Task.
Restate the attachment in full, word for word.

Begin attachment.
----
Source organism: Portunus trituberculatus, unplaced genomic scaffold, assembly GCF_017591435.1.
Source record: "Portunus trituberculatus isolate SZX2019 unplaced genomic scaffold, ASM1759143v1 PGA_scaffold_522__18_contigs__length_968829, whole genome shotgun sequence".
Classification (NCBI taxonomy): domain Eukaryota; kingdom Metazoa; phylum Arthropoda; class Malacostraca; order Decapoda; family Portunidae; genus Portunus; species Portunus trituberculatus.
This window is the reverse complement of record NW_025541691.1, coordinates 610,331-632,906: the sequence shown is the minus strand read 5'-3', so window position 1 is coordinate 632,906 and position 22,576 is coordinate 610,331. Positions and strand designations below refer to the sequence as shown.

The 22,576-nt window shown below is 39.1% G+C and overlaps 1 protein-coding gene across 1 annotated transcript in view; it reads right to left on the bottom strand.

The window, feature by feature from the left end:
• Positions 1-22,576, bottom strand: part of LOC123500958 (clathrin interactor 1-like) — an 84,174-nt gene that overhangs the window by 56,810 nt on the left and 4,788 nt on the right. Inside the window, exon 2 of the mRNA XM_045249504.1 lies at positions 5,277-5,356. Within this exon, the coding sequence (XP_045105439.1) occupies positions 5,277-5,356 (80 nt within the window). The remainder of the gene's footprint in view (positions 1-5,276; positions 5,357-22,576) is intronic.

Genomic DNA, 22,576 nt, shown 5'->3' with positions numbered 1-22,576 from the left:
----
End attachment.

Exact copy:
Source organism: Portunus trituberculatus, unplaced genomic scaffold, assembly GCF_017591435.1.
Source record: "Portunus trituberculatus isolate SZX2019 unplaced genomic scaffold, ASM1759143v1 PGA_scaffold_522__18_contigs__length_968829, whole genome shotgun sequence".
Classification (NCBI taxonomy): domain Eukaryota; kingdom Metazoa; phylum Arthropoda; class Malacostraca; order Decapoda; family Portunidae; genus Portunus; species Portunus trituberculatus.
This window is the reverse complement of record NW_025541691.1, coordinates 610,331-632,906: the sequence shown is the minus strand read 5'-3', so window position 1 is coordinate 632,906 and position 22,576 is coordinate 610,331. Positions and strand designations below refer to the sequence as shown.

The 22,576-nt window shown below is 39.1% G+C and overlaps 1 protein-coding gene across 1 annotated transcript in view; it reads right to left on the bottom strand.

The window, feature by feature from the left end:
• Positions 1-22,576, bottom strand: part of LOC123500958 (clathrin interactor 1-like) — an 84,174-nt gene that overhangs the window by 56,810 nt on the left and 4,788 nt on the right. Inside the window, exon 2 of the mRNA XM_045249504.1 lies at positions 5,277-5,356. Within this exon, the coding sequence (XP_045105439.1) occupies positions 5,277-5,356 (80 nt within the window). The remainder of the gene's footprint in view (positions 1-5,276; positions 5,357-22,576) is intronic.

Genomic DNA, 22,576 nt, shown 5'->3' with positions numbered 1-22,576 from the left: